"While some Democrats have acted irresponsibly in regards to this matter from the beginning, the president and Republicans in Congress have and will continue to focus on the American people's priorities: strengthening the economy, winning the War on Terror, lowering energy costs and improving our schools," said Ken Mehlman, chairman of the Republican National Committee.

In his Friday remarks about the indictment, Bush sought to steer the conversation back to the War on Terror and the economy.

"I got a job to do and so do the people who work in the White House. We got a job to protect the American people and that's what we'll continue working hard to do. I look forward to working with Congress on policies to keep this economy moving and pretty soon I'll be naming someone to the Supreme Court," he said.

The president's weekly radio address on Saturday also discussed progress in Iraq.

"Just 30 months removed from the rule of a dictator, and nine months after they first elected their own leaders, the Iraqi people are resolving tough issues through an inclusive political process. And this process is isolating the extremists who wish to derail democracy through violence and murder," he said.

Bruce Buchanan, a government professor at the University of Texas at Austin, said redirecting focus is the best way for Bush to keep a lid on public indications of concern or worry.

"He's got to jumpstart his administration and try to put all this bad news behind him. He has to create the impression he's in control -- admit his mistakes, get this behind him," Buchanan said. "His reputation for stubbornness and dogmatism is going to be tested, but we're seeing evidence he's going to be flexible to stay viable politically."

Still, Libby's indictment could very well drive Bush's low public opinion ratings down even further. Bush has experienced for the first time in his presidency coordinated attacks from his base of religious conservatives. Miers' nomination to the Supreme Court inflamed the right so much so that those on the left who also had issues with her were content to sit back and watch.

While Miers' withdrawal on Thursday enabled the president to win back his conservative base, the impression the embarrassing episode made on the public may be tough to erase.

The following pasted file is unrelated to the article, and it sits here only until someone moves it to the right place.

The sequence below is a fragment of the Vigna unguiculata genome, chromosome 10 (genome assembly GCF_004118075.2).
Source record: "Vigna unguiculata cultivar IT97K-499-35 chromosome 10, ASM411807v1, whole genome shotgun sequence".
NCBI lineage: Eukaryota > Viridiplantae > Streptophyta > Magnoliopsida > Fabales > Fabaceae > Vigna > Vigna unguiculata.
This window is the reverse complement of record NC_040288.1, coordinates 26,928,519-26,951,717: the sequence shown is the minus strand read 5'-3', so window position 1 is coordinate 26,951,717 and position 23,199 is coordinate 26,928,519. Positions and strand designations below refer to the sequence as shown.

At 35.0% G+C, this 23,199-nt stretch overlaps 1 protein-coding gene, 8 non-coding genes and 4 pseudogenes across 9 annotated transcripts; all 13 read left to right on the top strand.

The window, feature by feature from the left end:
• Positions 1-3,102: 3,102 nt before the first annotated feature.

"If you think things are going fine and dandy at the White House, you're in another world," said National Public Radio national correspondent Juan Williams, a FOX News contributor.

On the other hand, the White House's worst-case scenario — indictments for both Libby and Bush's top political adviser, Karl Rove — did not materialize. The prospect of a high-level official being escorted out of the White House in handcuffs had Bush critics practically giddy with anticipation; some even referred to Fitzgerald's pending announcement as "Fitzmas."

"Had Rove been indicted, this would have been a 100-megaton explosion for the White House. But the fact that he escaped indictment and the only person indicted was Libby, who the public doesn't know much about, makes this a difficult but containable political problem," said Wayne Slater, Dallas Morning News senior political reporter and co-author of "Bush's Brain."

But Rove remains under investigation and the potential for other indictments is still on the table.

"Everything we know about [Fitzgerald] suggests he's a serious, professional prosecutor. He would have let Karl Rove go if he didn't have the goods on him," said New York Law School professor Cameron Stracher, a classmate of Fitzgerald's at both Amherst and Harvard.

Democrats, meanwhile, have yet to transform lost support for Bush and the Republican Party into gains for them.

"The fight for the soul of the party has not been concluded yet. The centrist Democrats are still alive, they want fiscal prudence, no big social spending programs. The Howard Dean wing of the Democratic Party has said you don't win by running as a paler version of the Republican mandate. Those two factions have not come to terms," Buchanan said.

The true evidence of the effect of Bush's problems will be seen in the upcoming off-year and midterm elections. The effort is already being made to use links to Bush for political advantage. Democratic Sen. John Corzine, the New Jersey gubernatorial candidate, is employing guilt-by-association imagery using Bush in his ads. In Virginia, Republican gubernatorial candidate Jerry Kilgore missed a chance to be seen with Bush on Friday, the same day the indictment came down.

Buchanan predicted the Libby indictment would be used as a weapon in upcoming Democratic campaigns.

"Today's events put him in a position of having to defend the ethical status of [the Bush] administration, to the extent that he is implicated in the activities of Rove and Libby," Buchanan said. "It raises questions [about] the man who said he would bring an ethical tone back to Washington."